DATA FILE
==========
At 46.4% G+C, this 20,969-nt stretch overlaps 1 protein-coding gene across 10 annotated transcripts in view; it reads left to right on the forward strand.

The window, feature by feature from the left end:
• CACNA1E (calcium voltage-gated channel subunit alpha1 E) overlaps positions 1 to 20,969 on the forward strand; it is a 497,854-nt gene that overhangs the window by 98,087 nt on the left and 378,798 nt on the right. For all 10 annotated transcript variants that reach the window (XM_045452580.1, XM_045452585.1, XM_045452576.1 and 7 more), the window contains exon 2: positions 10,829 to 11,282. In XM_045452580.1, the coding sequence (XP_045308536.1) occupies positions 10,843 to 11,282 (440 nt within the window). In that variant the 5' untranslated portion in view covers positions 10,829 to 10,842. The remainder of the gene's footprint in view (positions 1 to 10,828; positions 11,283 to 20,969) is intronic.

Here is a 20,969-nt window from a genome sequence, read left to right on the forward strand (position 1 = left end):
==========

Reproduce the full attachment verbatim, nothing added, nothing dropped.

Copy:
At 46.4% G+C, this 20,969-nt stretch overlaps 1 protein-coding gene across 10 annotated transcripts in view; it reads left to right on the forward strand.

The window, feature by feature from the left end:
• CACNA1E (calcium voltage-gated channel subunit alpha1 E) overlaps positions 1 to 20,969 on the forward strand; it is a 497,854-nt gene that overhangs the window by 98,087 nt on the left and 378,798 nt on the right. For all 10 annotated transcript variants that reach the window (XM_045452580.1, XM_045452585.1, XM_045452576.1 and 7 more), the window contains exon 2: positions 10,829 to 11,282. In XM_045452580.1, the coding sequence (XP_045308536.1) occupies positions 10,843 to 11,282 (440 nt within the window). In that variant the 5' untranslated portion in view covers positions 10,829 to 10,842. The remainder of the gene's footprint in view (positions 1 to 10,828; positions 11,283 to 20,969) is intronic.

Here is a 20,969-nt window from a genome sequence, read left to right on the forward strand (position 1 = left end):